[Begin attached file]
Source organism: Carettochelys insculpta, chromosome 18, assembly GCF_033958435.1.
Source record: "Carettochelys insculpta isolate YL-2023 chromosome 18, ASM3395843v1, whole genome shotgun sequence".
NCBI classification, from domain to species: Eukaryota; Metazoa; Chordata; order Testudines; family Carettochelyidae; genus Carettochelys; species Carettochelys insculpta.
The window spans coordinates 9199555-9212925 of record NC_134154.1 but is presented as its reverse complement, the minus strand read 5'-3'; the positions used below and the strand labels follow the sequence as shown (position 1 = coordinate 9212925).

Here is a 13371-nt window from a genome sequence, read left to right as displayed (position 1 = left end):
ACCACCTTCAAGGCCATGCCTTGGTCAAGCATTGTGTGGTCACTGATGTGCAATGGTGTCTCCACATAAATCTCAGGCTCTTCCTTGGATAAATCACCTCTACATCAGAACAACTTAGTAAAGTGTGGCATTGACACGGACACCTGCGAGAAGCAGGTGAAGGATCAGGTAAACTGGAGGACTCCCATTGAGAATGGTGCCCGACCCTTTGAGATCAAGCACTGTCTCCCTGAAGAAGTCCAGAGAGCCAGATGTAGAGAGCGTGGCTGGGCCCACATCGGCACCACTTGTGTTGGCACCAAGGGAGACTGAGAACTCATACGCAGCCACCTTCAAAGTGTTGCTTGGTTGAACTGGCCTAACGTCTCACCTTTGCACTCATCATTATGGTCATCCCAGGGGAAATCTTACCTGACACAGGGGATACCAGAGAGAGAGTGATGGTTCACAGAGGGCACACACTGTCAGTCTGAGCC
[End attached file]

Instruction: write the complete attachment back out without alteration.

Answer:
Source organism: Carettochelys insculpta, chromosome 18, assembly GCF_033958435.1.
Source record: "Carettochelys insculpta isolate YL-2023 chromosome 18, ASM3395843v1, whole genome shotgun sequence".
NCBI classification, from domain to species: Eukaryota; Metazoa; Chordata; order Testudines; family Carettochelyidae; genus Carettochelys; species Carettochelys insculpta.
The window spans coordinates 9199555-9212925 of record NC_134154.1 but is presented as its reverse complement, the minus strand read 5'-3'; the positions used below and the strand labels follow the sequence as shown (position 1 = coordinate 9212925).

Here is a 13371-nt window from a genome sequence, read left to right as displayed (position 1 = left end):
ACCACCTTCAAGGCCATGCCTTGGTCAAGCATTGTGTGGTCACTGATGTGCAATGGTGTCTCCACATAAATCTCAGGCTCTTCCTTGGATAAATCACCTCTACATCAGAACAACTTAGTAAAGTGTGGCATTGACACGGACACCTGCGAGAAGCAGGTGAAGGATCAGGTAAACTGGAGGACTCCCATTGAGAATGGTGCCCGACCCTTTGAGATCAAGCACTGTCTCCCTGAAGAAGTCCAGAGAGCCAGATGTAGAGAGCGTGGCTGGGCCCACATCGGCACCACTTGTGTTGGCACCAAGGGAGACTGAGAACTCATACGCAGCCACCTTCAAAGTGTTGCTTGGTTGAACTGGCCTAACGTCTCACCTTTGCACTCATCATTATGGTCATCCCAGGGGAAATCTTACCTGACACAGGGGATACCAGAGAGAGAGTGATGGTTCACAGAGGGCACACACTGTCAGTCTGAGCC